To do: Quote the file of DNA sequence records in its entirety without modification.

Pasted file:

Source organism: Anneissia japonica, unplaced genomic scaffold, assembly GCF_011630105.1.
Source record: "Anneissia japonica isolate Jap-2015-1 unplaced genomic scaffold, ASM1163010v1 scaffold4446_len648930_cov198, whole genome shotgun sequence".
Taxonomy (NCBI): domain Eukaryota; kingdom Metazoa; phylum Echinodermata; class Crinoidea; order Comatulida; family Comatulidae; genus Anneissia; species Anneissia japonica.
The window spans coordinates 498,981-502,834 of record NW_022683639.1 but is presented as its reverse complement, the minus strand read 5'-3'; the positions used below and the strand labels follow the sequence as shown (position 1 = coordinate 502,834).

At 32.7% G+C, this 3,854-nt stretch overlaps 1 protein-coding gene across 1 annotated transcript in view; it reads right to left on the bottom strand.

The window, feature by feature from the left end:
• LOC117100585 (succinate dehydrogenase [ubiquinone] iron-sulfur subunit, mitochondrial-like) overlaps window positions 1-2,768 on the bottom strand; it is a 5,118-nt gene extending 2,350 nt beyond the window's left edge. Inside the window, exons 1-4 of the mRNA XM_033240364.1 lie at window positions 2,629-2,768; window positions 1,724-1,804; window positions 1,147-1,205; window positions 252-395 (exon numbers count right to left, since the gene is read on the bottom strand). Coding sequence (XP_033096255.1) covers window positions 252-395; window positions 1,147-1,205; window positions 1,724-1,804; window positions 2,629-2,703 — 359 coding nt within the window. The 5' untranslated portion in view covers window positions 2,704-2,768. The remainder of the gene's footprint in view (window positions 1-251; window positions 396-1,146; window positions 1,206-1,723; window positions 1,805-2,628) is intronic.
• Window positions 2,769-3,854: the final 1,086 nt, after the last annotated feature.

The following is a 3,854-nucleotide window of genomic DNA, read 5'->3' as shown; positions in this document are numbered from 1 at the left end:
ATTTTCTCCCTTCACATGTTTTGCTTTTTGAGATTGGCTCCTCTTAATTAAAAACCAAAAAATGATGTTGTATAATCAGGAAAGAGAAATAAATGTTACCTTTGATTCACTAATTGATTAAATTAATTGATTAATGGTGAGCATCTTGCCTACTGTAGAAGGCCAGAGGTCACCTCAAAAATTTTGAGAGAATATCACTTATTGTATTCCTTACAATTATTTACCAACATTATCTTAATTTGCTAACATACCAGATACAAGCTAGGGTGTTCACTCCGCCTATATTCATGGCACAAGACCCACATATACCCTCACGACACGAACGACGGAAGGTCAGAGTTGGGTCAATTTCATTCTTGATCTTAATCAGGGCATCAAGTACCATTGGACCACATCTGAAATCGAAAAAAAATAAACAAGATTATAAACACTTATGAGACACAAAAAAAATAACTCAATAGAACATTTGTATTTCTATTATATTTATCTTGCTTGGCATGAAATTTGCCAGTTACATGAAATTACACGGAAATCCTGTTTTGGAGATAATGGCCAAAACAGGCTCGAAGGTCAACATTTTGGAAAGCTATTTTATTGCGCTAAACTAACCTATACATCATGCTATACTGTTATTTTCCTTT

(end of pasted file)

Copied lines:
Source organism: Anneissia japonica, unplaced genomic scaffold, assembly GCF_011630105.1.
Source record: "Anneissia japonica isolate Jap-2015-1 unplaced genomic scaffold, ASM1163010v1 scaffold4446_len648930_cov198, whole genome shotgun sequence".
Taxonomy (NCBI): domain Eukaryota; kingdom Metazoa; phylum Echinodermata; class Crinoidea; order Comatulida; family Comatulidae; genus Anneissia; species Anneissia japonica.
The window spans coordinates 498,981-502,834 of record NW_022683639.1 but is presented as its reverse complement, the minus strand read 5'-3'; the positions used below and the strand labels follow the sequence as shown (position 1 = coordinate 502,834).

At 32.7% G+C, this 3,854-nt stretch overlaps 1 protein-coding gene across 1 annotated transcript in view; it reads right to left on the bottom strand.

The window, feature by feature from the left end:
• LOC117100585 (succinate dehydrogenase [ubiquinone] iron-sulfur subunit, mitochondrial-like) overlaps window positions 1-2,768 on the bottom strand; it is a 5,118-nt gene extending 2,350 nt beyond the window's left edge. Inside the window, exons 1-4 of the mRNA XM_033240364.1 lie at window positions 2,629-2,768; window positions 1,724-1,804; window positions 1,147-1,205; window positions 252-395 (exon numbers count right to left, since the gene is read on the bottom strand). Coding sequence (XP_033096255.1) covers window positions 252-395; window positions 1,147-1,205; window positions 1,724-1,804; window positions 2,629-2,703 — 359 coding nt within the window. The 5' untranslated portion in view covers window positions 2,704-2,768. The remainder of the gene's footprint in view (window positions 1-251; window positions 396-1,146; window positions 1,206-1,723; window positions 1,805-2,628) is intronic.
• Window positions 2,769-3,854: the final 1,086 nt, after the last annotated feature.

The following is a 3,854-nucleotide window of genomic DNA, read 5'->3' as shown; positions in this document are numbered from 1 at the left end:
ATTTTCTCCCTTCACATGTTTTGCTTTTTGAGATTGGCTCCTCTTAATTAAAAACCAAAAAATGATGTTGTATAATCAGGAAAGAGAAATAAATGTTACCTTTGATTCACTAATTGATTAAATTAATTGATTAATGGTGAGCATCTTGCCTACTGTAGAAGGCCAGAGGTCACCTCAAAAATTTTGAGAGAATATCACTTATTGTATTCCTTACAATTATTTACCAACATTATCTTAATTTGCTAACATACCAGATACAAGCTAGGGTGTTCACTCCGCCTATATTCATGGCACAAGACCCACATATACCCTCACGACACGAACGACGGAAGGTCAGAGTTGGGTCAATTTCATTCTTGATCTTAATCAGGGCATCAAGTACCATTGGACCACATCTGAAATCGAAAAAAAATAAACAAGATTATAAACACTTATGAGACACAAAAAAAATAACTCAATAGAACATTTGTATTTCTATTATATTTATCTTGCTTGGCATGAAATTTGCCAGTTACATGAAATTACACGGAAATCCTGTTTTGGAGATAATGGCCAAAACAGGCTCGAAGGTCAACATTTTGGAAAGCTATTTTATTGCGCTAAACTAACCTATACATCATGCTATACTGTTATTTTCCTTT